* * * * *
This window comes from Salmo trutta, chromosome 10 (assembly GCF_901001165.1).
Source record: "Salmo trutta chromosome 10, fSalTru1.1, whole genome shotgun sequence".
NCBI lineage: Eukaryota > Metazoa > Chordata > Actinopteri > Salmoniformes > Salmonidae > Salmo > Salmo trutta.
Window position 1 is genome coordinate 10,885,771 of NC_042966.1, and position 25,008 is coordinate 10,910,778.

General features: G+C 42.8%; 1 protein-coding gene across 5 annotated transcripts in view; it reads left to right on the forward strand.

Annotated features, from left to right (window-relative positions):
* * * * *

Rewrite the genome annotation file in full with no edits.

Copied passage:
This window comes from Salmo trutta, chromosome 10 (assembly GCF_901001165.1).
Source record: "Salmo trutta chromosome 10, fSalTru1.1, whole genome shotgun sequence".
NCBI lineage: Eukaryota > Metazoa > Chordata > Actinopteri > Salmoniformes > Salmonidae > Salmo > Salmo trutta.
Window position 1 is genome coordinate 10,885,771 of NC_042966.1, and position 25,008 is coordinate 10,910,778.

General features: G+C 42.8%; 1 protein-coding gene across 5 annotated transcripts in view; it reads left to right on the forward strand.

Annotated features, from left to right (window-relative positions):